The good, the bad, and now, the Prime Minister
We now know that on December 12, Jean Chrétien will finally make way for the Liberal party of Canada’s new leader, Paul Martin.
When that happens, Canada will get a new prime minister.
If, as expected, Martin appoints a new cabinet, Nunavut officials will find themselves dealing with a brand-new federal government. Same party, different government.
In a strange way, Martin will face on that day the same problem that Nunavut faced on April 1, 1999: he has nowhere to go but down.
Like Nunavut four years ago, Martin is now surfing a wave of impossibly high expectations, mostly of his own creation. He promises a different kind of government, and vows that he will forge a “new national will” – but he has yet to reveal exactly what he means, how he plans to do it and how he will pay for it.
He does an excellent job of telling people what they want to hear, promising to spend more and cut more all at the same time. His honey-coated rhetoric, combined with piles of money and the help of an expert team of seasoned political operators, helped him make all other contenders for the Liberal leadership look like pygmies.
His intelligence, energy and leadership abilities, however, are undeniable, and he carries the distinction of being Canada’s best finance minister in at least 50 years. If anyone can pull it off, he can. But sooner or later, and probably sooner, Martin will have to piss somebody off, and he’ll end up as just another tarnished political survivor.
In the meantime, what does the prospect of a Paul Martin government mean for Nunavut?
If Paul Martin, the prime minister, treats Nunavut in the same manner as Paul Martin, the finance minister, then a Paul Martin government is not good news for Nunavut.
When Martin visited Nunavut in March of 2001 to sign a three-year extension of Nunavut’s first formula financing agreement with Ottawa, the deal contained no increases in the growth-rate of Ottawa’s annual transfer to Nunavut. This was only a week after Nunavut’s finance minister, Kelvin Ng, warned in his budget speech that the government of Nunavut was beginning to exceed its financial limits.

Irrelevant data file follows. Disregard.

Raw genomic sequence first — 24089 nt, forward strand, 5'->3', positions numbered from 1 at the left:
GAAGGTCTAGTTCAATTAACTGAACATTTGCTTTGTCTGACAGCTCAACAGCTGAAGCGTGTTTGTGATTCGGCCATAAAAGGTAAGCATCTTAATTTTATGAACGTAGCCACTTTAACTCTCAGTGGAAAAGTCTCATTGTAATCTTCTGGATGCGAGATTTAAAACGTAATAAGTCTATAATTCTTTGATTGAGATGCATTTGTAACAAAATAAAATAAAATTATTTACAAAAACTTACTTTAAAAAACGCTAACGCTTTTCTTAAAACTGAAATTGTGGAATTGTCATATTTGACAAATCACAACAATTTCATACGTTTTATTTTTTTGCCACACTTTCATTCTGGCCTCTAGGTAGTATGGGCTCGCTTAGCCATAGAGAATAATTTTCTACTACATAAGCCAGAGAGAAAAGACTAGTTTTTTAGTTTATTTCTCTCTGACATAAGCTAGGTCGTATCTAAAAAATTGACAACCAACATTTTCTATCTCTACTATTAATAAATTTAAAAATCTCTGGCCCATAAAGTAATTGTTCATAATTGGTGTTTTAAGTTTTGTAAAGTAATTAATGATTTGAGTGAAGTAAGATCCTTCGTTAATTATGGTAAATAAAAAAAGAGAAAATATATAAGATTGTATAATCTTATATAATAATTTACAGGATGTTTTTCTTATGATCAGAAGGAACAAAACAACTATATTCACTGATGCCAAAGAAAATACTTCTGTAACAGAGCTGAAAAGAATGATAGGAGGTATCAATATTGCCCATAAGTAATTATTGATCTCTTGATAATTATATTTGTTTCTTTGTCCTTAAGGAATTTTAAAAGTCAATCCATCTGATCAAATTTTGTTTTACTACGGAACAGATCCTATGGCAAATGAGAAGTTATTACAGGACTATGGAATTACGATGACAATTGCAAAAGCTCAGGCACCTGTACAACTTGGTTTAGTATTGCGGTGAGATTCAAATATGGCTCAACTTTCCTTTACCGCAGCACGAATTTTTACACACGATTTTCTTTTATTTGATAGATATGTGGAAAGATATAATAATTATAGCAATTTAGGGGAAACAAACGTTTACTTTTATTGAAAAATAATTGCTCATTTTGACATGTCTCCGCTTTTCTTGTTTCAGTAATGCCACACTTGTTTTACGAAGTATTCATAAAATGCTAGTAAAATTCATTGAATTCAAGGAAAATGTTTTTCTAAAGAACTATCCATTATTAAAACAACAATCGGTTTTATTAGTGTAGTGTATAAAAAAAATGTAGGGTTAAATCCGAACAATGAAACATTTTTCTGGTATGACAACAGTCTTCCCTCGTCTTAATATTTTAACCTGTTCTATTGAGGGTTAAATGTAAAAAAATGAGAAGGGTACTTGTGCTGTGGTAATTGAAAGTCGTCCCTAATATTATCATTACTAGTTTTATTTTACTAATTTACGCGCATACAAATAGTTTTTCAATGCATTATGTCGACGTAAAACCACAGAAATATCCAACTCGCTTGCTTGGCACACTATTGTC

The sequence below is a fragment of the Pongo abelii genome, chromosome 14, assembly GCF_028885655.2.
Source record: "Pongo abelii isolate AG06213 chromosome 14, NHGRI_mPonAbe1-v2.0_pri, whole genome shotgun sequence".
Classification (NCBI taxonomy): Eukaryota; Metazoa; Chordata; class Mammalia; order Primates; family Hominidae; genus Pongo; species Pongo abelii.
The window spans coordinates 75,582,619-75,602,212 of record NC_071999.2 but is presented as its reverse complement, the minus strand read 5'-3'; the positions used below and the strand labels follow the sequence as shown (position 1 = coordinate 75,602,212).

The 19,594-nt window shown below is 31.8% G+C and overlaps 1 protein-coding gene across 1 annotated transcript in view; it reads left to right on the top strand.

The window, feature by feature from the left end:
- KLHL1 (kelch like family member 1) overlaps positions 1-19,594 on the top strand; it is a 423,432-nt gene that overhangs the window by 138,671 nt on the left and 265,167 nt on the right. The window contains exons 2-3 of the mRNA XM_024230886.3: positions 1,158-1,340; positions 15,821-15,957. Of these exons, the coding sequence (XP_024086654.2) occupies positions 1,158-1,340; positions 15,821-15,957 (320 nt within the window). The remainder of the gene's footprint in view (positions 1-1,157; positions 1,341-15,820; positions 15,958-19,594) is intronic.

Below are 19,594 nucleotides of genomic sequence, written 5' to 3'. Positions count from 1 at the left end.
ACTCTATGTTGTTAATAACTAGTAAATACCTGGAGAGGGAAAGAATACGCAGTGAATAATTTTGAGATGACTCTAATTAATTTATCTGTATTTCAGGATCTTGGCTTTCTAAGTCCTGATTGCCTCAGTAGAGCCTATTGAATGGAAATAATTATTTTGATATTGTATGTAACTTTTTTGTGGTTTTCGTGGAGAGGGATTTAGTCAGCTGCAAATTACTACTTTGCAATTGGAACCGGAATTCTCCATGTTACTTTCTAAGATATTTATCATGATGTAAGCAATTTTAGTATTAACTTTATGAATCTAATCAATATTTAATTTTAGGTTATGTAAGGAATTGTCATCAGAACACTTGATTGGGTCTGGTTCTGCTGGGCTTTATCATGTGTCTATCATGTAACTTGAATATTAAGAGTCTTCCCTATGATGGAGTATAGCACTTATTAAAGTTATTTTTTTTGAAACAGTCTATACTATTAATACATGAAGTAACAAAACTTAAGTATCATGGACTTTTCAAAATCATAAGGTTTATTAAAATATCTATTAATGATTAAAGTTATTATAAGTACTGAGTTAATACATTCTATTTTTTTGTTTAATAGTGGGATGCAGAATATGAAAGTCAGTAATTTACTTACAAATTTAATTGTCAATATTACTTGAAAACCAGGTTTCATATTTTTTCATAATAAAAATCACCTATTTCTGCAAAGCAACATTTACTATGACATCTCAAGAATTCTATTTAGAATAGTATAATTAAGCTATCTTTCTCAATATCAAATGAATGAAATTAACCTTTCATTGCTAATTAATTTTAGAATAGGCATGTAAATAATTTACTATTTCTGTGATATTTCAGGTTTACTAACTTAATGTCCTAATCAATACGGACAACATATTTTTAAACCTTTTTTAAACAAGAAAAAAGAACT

Three years later, the government of Nunavut is indeed exceeding its financial limits, and is expected to produce an operating deficit of at least $50 million by March 31 next year. The only factor that’s kept the GN from going either into long-term debt or being forced to make unpopular program cuts is the cash they save every year in unspent salary money – because many Nunavut government jobs still sit vacant.
So Nunavut’s ability to meet the territory’s urgent social needs over the next four years or so may not improve.
On the other hand, if Paul Martin, the prime minister, turns out to be the same Paul Martin who delivered that brilliant acceptance speech to last week’s Liberal convention in Toronto, then Nunavut’s propects may turn out to be a little brighter.
In that speech, Martin portrayed himself as a defender of Canada’s health and social services network, and as a friend of the downtrodden – an old-fashioned, idealistic liberal. There were moments when Martin actually appeared to mean what he was saying.
If that turns out to be the Paul Martin who Nunavut must deal with, then Nunavut officials have something to hope for when they head to Ottawa with begging bowls in hand.
But one thing is clear. Nunavut officials who wants more from a Paul Martin government must be prepared to do their homework and provide properly researched substantiation for their demands – because Martin is not known to suffer fools gladly. JB